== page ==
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Author Topic: Va. honey bee colonies increasing, deaths continue  (Read 241 times)

Offline bwallace23350

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Va. honey bee colonies increasing, deaths continue
« on: August 05, 2017, 11:21:23 am »
http://wtop.com/virginia/2017/08/va-honey-bee-colonies-increasing-deaths-continue/

WASHINGTON ? The number of honey bee colonies in Virginia is increasing, but staggering death rates continue to plague and confound beekeepers and farmers.

?The number of honey bee colonies in Virginia is up 23 percent from 2016,? said Elaine Lidholm, director of communications for the Virginia Department of Agriculture and Consumer Services.

The increase can be attributed to more businesses caring for honey bee colonies, rather than bees becoming heartier.

Colony collapse disorder, described by the Environmental Protection Agency as ?the phenomenon that appears when the majority of worker bees in a colony disappear and leave behind a queen, plenty of food and a few nurse bees to care for the remaining immature bees and the queen,? continues to kill almost a third of the hives.


One thing that has struck me is that in this article is about bee becoming heartier. I managed to get a hive that was left over from when someone moved. A person bought the property and the hive had been sitting on the property for a couple years. The property butted up to ours and I basically moved it over the fence line. Best we can tell is that this hive has been untouched for 8 years or so. The man was known to keep bees but this was the only hive out there. No other boxes no other equipment but one hive. No one in the area claimed the hive. So my question is how and why did this hive survive? They are a brownish yellow colour and not mean but more aggressive than my other hives have ever been.

Online sawdstmakr

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Re: Va. honey bee colonies increasing, deaths continue
« Reply #1 on: August 07, 2017, 09:42:50 pm »
Your hive was able to select a queen with the genetics to be able to detect and remove mites and handle the viruses that they carry as well as the small hive beetles and moths.
That is a good thing.
Jim
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Online Eric Bosworth

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Re: Va. honey bee colonies increasing, deaths continue
« Reply #2 on: August 08, 2017, 12:31:40 am »
Your hive was able to select a queen with the genetics to be able to detect and remove mites and handle the viruses that they carry as well as the small hive beetles and moths.
That is a good thing.
Jim
Jim is right. More than that, I think the treatment of bees to prevent diseases has caused things like CCD. I would even go so far as to say CCD is political correctness for bees dying of pesticides either inside or outside of the hive.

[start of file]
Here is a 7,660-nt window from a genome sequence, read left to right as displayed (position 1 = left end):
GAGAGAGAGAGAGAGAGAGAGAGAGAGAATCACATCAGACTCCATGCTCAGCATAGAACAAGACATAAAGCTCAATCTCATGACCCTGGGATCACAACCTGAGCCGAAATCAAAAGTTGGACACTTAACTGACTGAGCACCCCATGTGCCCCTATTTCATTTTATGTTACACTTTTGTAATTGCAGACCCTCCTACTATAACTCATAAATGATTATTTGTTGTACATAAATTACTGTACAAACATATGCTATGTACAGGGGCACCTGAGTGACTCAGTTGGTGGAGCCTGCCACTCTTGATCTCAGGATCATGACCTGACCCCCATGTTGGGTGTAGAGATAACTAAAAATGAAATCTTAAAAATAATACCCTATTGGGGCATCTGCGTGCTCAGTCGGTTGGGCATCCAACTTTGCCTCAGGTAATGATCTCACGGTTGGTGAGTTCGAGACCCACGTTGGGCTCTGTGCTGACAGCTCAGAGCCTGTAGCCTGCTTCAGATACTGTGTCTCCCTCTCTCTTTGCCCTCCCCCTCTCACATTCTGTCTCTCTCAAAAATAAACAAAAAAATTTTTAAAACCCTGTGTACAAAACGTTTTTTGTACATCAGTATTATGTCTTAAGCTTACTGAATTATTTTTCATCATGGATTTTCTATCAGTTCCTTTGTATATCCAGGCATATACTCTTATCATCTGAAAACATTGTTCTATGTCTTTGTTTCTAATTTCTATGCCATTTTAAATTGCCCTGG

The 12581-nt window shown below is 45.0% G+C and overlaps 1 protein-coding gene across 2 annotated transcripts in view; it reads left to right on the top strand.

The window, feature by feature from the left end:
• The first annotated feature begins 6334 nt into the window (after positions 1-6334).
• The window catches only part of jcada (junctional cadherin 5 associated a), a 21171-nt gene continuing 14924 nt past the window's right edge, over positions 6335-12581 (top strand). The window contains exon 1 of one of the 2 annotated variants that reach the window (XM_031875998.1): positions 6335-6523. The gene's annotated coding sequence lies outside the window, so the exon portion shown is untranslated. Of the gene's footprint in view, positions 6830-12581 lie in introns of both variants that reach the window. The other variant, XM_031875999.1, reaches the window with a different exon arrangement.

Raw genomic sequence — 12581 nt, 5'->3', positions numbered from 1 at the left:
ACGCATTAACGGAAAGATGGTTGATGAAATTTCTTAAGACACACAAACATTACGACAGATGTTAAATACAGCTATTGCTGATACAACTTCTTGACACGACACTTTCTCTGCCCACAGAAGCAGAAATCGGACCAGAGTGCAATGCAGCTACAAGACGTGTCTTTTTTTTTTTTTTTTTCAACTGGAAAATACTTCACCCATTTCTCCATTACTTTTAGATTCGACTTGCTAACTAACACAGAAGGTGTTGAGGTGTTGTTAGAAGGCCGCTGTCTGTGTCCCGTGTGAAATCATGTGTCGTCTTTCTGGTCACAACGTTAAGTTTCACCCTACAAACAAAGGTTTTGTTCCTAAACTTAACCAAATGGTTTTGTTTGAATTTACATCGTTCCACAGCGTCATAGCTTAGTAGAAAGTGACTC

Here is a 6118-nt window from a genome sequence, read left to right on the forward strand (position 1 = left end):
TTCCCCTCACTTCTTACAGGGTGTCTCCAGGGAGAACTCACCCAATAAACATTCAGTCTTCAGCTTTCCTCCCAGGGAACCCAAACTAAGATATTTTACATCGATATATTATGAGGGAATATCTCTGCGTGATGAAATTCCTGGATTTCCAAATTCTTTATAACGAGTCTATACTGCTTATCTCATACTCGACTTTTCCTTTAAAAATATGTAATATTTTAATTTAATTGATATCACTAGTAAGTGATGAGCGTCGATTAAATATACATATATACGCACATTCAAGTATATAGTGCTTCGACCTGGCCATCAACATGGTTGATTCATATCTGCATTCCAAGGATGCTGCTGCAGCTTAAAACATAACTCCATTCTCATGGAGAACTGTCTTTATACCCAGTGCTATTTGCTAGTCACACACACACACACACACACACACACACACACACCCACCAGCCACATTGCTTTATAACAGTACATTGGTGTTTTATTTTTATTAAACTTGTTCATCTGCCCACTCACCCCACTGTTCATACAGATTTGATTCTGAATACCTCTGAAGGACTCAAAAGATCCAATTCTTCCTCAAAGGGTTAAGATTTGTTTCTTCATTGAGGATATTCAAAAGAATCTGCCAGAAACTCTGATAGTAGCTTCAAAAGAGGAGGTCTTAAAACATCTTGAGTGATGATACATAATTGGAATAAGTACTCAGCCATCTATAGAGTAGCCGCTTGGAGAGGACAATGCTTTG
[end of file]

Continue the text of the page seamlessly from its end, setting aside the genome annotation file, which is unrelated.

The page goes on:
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Offline Van, Arkansas, USA

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Re: Va. honey bee colonies increasing, deaths continue
« Reply #3 on: August 08, 2017, 05:46:28 pm »
Mr. Eric, those are two beautiful German shorthair pointers that you have pictured.  Just beautiful dogs they are.

I agree pesticides have taken their toll on the bees.  And SOME on the inside of the hive.  I am NOT saying all treatment of bees are negative, just some.
Blessings

Online paus

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Re: Va. honey bee colonies increasing, deaths continue
« Reply #4 on: August 08, 2017, 06:26:37 pm »
I won't get to sleep early tonight.  The inert gas has opened a whole new line of thought.  What about a little dry ice in the bottom of a chest freezer full of frames?  Which ever way is more economical, this seems better than the non naptha moth balls. 
« Last Edit: August 08, 2017, 09:19:12 pm by paus »

Offline CrazyTalk

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Re: Va. honey bee colonies increasing, deaths continue
« Reply #5 on: August 09, 2017, 08:04:31 pm »
. So my question is how and why did this hive survive? They are a brownish yellow colour and not mean but more aggressive than my other hives have ever been.

What makes you think they did survive? An empty hive with a whole bunch of comb is an awfully inviting target for an early spring swarm.

CCD pretty much exactly tracks the movement of varroa across the globe. Its varroa, and the viruses it spreads. You have a nice strong hive building up, gets a relatively high mite load, and swarms. The swarm takes more than half the bees, a good chunk of the reserves, and very few of the mites, so you end up with a small, weak colony, a virgin queen who isn't laying yet (and maybe has viruses), no queen pheromone, no eggs, no brood, and a ton of mites. Diseased bees fly away and die, this increases the mite load on remaining bees,  and they can't protect the honey they have. Only takes a couple weeks to go from a big strong bustling hive to a bunch of empty boxes with no honey, brood, or bees.

Pesticides are a red herring. They're clearly causing problems, but pretty much every study done on CCD points to mites, and secondary viral infection.

Offline manfmlox

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Re: Va. honey bee colonies increasing, deaths continue
« Reply #6 on: August 16, 2017, 02:57:28 pm »
Not sure where they got their numbers. I'm fairly certain nobody came around and counted mine.... :wink: